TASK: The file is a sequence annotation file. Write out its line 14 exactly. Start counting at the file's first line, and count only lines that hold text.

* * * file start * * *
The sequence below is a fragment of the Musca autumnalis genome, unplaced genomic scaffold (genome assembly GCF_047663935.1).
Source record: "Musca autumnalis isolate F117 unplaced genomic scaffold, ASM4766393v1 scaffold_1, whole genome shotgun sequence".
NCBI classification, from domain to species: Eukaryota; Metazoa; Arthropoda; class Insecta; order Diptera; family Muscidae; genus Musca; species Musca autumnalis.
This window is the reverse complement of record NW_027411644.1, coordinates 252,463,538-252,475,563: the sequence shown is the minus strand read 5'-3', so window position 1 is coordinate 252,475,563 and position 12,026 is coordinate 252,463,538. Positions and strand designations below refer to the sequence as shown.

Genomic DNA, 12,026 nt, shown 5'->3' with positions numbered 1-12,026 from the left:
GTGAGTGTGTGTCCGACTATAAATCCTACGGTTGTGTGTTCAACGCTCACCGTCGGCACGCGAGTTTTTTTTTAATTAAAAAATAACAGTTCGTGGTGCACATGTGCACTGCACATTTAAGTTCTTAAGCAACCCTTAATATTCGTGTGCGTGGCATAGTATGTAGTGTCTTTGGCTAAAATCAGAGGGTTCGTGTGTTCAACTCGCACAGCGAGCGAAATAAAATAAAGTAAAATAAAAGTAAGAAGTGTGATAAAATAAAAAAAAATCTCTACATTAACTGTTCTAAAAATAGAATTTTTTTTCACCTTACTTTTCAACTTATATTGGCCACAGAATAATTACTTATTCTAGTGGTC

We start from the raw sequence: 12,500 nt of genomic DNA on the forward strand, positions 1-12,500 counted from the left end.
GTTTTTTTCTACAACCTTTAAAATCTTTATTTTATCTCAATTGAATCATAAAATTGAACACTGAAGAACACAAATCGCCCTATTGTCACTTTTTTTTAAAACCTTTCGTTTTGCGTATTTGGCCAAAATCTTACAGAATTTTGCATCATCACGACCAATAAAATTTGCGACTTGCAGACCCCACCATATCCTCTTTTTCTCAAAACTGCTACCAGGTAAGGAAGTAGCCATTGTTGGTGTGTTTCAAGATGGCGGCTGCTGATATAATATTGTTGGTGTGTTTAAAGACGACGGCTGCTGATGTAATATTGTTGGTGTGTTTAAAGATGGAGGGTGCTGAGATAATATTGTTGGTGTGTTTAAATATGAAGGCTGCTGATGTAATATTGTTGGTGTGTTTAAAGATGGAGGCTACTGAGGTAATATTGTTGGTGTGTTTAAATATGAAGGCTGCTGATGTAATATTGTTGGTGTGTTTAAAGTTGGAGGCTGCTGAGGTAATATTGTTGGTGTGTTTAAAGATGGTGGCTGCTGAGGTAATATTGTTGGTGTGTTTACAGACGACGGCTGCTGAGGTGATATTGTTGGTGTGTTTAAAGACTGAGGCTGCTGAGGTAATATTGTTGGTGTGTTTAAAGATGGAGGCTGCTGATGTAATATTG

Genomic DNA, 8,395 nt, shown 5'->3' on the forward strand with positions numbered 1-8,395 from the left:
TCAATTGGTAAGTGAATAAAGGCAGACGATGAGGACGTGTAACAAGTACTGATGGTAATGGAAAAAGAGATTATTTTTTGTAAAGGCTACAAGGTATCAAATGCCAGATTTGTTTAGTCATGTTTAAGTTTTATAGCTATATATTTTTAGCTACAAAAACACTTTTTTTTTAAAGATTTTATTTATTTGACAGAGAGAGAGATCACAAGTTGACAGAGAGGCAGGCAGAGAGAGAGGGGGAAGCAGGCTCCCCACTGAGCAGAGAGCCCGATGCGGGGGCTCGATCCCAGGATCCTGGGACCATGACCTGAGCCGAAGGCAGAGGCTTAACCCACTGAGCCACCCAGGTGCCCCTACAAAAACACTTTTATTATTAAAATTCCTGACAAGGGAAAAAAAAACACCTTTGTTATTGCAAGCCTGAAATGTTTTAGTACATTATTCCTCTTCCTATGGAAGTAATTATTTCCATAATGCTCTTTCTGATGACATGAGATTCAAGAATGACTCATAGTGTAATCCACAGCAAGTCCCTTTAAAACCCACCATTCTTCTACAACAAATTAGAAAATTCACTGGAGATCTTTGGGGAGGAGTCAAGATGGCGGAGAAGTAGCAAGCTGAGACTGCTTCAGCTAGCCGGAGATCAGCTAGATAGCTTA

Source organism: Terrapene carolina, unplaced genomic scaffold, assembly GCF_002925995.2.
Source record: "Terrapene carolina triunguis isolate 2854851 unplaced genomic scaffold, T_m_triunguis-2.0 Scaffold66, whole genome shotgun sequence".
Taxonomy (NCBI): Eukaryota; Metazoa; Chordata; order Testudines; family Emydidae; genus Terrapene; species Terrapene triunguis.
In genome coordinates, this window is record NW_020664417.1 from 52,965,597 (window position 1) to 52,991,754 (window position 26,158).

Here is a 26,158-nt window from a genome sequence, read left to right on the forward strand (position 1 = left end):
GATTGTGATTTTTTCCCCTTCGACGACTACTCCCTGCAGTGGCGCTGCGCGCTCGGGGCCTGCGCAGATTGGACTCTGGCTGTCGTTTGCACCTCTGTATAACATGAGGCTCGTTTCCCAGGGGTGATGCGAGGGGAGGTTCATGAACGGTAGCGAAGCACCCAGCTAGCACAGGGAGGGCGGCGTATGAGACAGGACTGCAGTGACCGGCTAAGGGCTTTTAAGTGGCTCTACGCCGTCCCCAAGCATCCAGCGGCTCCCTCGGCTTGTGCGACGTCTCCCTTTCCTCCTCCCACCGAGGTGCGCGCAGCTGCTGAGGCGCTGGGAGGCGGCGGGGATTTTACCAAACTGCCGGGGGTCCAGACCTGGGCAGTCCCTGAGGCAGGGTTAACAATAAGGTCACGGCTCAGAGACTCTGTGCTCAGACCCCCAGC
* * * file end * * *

In genome coordinates, this window is record NW_020664417.1 from 52,965,597 (window position 1) to 52,991,754 (window position 26,158).